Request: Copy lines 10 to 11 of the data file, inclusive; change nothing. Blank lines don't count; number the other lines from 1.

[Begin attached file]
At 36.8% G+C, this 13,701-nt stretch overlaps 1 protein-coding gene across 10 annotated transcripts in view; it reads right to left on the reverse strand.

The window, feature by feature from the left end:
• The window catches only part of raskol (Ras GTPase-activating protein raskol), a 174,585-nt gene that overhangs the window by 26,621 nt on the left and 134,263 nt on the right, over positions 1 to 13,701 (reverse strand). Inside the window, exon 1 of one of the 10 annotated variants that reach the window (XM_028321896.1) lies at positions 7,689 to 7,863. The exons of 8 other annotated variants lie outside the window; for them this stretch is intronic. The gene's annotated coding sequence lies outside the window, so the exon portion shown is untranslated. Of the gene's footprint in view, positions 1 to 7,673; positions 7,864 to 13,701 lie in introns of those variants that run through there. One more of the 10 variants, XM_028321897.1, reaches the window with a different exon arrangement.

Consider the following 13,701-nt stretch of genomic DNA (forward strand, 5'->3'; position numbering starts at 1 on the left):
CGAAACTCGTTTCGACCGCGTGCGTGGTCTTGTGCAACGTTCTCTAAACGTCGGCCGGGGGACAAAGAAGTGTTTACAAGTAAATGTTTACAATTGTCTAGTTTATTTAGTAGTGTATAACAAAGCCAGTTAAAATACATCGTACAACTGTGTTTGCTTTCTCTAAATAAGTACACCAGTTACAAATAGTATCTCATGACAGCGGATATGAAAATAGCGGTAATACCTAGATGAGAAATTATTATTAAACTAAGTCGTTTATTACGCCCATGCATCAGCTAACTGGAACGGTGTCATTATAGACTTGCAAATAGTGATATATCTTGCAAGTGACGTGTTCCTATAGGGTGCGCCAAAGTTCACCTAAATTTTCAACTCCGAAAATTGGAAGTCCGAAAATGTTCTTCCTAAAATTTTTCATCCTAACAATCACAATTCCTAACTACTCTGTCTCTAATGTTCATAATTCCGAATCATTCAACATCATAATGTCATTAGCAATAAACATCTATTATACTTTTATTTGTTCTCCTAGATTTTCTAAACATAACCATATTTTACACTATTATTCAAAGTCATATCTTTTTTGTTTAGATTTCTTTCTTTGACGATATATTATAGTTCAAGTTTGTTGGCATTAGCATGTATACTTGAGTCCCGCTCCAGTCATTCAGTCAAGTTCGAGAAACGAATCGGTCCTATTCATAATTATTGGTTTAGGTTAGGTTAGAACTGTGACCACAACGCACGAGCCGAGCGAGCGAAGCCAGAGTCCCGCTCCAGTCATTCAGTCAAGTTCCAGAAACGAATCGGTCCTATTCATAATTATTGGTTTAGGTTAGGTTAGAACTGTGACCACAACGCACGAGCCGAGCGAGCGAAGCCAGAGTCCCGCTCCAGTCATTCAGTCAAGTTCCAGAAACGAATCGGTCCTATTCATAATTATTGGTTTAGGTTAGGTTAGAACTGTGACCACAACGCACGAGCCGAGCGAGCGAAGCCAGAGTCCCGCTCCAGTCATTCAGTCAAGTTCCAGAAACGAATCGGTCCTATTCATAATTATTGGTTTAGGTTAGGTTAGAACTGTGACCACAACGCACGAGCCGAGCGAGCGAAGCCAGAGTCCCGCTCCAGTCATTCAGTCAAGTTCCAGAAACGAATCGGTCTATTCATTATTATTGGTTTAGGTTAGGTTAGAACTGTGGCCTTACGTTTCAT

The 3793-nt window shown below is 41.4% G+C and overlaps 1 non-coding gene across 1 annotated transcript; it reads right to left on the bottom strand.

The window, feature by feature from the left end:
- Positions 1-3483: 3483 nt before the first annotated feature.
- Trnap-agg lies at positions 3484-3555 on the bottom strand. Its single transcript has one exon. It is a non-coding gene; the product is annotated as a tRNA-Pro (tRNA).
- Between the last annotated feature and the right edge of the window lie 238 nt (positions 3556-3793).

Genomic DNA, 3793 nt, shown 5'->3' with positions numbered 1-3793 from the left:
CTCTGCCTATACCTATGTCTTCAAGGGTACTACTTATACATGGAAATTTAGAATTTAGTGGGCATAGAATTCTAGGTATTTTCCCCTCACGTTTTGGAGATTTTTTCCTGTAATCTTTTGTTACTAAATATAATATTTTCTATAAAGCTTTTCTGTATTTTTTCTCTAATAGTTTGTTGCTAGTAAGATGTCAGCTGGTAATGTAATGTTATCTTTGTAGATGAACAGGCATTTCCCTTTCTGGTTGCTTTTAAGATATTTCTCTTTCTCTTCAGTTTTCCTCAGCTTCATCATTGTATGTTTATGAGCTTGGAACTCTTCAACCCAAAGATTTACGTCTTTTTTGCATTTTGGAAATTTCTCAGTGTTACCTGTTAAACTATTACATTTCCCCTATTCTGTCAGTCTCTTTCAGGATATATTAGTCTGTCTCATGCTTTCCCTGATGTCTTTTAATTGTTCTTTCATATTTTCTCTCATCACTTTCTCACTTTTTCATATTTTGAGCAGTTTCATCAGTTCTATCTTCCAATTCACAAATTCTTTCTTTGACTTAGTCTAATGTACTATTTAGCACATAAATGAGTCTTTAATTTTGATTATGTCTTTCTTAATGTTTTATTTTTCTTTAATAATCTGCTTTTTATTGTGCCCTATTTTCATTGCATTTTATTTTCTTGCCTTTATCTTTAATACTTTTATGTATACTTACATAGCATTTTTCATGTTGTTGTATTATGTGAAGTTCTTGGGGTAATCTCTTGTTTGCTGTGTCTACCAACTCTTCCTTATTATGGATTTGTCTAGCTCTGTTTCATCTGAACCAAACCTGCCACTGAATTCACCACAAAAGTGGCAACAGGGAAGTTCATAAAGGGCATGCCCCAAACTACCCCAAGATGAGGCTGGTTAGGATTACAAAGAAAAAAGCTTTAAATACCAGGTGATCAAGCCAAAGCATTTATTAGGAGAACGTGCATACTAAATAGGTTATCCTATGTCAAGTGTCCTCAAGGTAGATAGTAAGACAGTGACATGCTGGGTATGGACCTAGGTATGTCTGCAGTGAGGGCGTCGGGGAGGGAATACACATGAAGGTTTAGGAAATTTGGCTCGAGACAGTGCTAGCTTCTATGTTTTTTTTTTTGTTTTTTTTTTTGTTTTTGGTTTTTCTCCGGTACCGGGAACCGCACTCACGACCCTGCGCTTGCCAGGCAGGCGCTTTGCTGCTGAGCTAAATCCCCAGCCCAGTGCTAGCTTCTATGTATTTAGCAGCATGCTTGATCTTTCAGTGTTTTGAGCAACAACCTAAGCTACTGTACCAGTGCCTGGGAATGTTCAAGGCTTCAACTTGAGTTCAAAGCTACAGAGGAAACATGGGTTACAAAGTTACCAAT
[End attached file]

- Between the last annotated feature and the right edge of the window lie 238 nt (positions 3556-3793).

Genomic DNA, 3793 nt, shown 5'->3' with positions numbered 1-3793 from the left: